John Lynn is the Founder of the HealthcareScene.com blog network which currently consists of 10 blogs containing over 8000 articles with John having written over 4000 of the articles himself. These EMR and Healthcare IT related articles have been viewed over 16 million times. John also manages Healthcare IT Central and Healthcare IT Today, the leading career Health IT job board and blog. John is co-founder of InfluentialNetworks.com and Physia.com. John is highly involved in social media, and in addition to his blogs can also be found on Twitter: @techguy and @ehrandhit and LinkedIn.

We’ve often heard the good and bad stories that come out of disasters like Hurricane Katrina or Superstorm Sandy. In some cases, the EHR is a savior and is able to get the doctor the data they need because the EHR is still up and running and can be accessed remotely. In other cases, the power supplies are flooded and the EHR is down for the count (check out this video interview where I discuss why Las Vegas data centers don’t have these natural disaster issues).

A similar story hit my inbox right before HIMSS that looked at the benefits of having an EHR during all the ice storms (#Snowmageddon as Jennifer Dennard called it).

What happened in this story is that hundreds of patients and medical people were stuck at the physician office because of the storm (ironically this was at University of Alabama – Birmingham health system, the same place that brain surgeon walked 6 miles in the storm to do surgery). No one brought their medications, since they assumed they’d go in for a 15 minute appointment, then go home for the day. This left the patients and the practice in a challenging situation.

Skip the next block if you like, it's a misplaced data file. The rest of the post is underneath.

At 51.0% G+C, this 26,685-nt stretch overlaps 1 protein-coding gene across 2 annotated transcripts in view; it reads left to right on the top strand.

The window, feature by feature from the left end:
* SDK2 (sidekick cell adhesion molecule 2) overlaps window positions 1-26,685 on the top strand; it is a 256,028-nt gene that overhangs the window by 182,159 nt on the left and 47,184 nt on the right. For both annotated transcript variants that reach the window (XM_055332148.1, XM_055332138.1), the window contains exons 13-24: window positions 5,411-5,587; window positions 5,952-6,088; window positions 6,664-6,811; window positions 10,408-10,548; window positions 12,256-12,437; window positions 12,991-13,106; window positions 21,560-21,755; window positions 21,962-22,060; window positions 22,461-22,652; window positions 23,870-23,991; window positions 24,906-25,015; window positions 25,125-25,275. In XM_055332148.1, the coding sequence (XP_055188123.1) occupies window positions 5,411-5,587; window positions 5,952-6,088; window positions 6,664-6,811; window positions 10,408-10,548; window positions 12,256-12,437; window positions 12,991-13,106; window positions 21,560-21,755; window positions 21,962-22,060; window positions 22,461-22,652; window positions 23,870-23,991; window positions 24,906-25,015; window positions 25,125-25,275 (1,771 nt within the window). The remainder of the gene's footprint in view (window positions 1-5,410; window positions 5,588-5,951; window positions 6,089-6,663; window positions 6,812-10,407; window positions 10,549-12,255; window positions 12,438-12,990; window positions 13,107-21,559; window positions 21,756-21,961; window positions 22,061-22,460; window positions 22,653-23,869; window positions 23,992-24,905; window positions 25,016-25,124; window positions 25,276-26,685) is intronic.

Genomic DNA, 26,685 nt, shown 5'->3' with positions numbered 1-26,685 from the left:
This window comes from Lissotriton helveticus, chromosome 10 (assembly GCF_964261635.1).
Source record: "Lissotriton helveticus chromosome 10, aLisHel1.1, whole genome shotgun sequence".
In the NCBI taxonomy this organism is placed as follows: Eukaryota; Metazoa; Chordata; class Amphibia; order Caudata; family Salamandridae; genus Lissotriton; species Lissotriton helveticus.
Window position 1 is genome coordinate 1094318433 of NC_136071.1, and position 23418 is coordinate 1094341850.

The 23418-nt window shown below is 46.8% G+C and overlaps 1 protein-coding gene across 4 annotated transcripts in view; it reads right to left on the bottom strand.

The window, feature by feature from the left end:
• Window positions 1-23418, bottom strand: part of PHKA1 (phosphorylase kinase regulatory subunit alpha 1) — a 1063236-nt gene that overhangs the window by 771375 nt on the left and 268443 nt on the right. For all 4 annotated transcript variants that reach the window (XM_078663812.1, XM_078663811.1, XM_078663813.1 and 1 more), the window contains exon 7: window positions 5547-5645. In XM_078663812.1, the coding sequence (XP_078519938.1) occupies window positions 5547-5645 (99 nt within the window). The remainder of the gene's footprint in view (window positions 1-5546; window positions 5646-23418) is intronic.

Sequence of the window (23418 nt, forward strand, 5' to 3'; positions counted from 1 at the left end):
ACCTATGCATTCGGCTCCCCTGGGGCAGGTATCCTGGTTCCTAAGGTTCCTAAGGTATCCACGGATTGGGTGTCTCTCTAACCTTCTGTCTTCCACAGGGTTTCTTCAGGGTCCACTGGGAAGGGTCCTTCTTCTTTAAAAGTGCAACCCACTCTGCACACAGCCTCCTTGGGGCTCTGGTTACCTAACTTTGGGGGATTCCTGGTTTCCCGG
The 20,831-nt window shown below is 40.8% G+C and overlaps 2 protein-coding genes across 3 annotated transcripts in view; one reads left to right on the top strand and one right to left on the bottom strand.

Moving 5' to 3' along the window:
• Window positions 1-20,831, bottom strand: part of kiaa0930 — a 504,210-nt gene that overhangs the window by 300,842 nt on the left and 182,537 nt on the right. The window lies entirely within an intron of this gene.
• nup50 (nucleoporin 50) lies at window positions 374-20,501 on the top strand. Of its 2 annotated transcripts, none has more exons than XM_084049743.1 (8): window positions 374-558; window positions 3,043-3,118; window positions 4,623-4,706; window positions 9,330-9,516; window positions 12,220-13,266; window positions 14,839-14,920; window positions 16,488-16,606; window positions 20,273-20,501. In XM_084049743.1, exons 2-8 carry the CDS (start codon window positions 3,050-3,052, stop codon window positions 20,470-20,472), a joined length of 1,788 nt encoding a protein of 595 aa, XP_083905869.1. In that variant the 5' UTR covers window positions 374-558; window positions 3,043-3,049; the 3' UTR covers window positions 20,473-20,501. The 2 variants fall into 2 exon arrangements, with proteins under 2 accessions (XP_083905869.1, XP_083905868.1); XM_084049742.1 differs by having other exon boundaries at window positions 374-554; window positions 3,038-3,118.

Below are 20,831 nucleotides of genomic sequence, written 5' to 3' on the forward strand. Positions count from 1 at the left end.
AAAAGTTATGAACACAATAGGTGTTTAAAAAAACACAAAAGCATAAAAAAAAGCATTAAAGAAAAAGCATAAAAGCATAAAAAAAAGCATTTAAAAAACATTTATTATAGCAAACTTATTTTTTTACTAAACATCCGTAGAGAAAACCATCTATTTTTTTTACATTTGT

The good part is that the Kirklin Clinic, where this occurred, was on the Cerner EHR which had ePrescribing and access to the patients prescription history. Plus, there was a pharmacy a few minute walk away from the clinic.

This is a pretty small example, unless you’re the patient trapped in the clinic and needed access to your meds. Then, the fact that the clinic could quickly access your med history and write a prescription for you to get your medication while you waited out the storm is literally a life saver.

The problem with stories like this is that they’re hard to add in to an EHR ROI calculation. I believe there are hundreds of small examples like this where a connected EHR with your medical history can not only provide better patient care, but also save lives. There’s just no good way to put a possible saved life on an ROI calculation.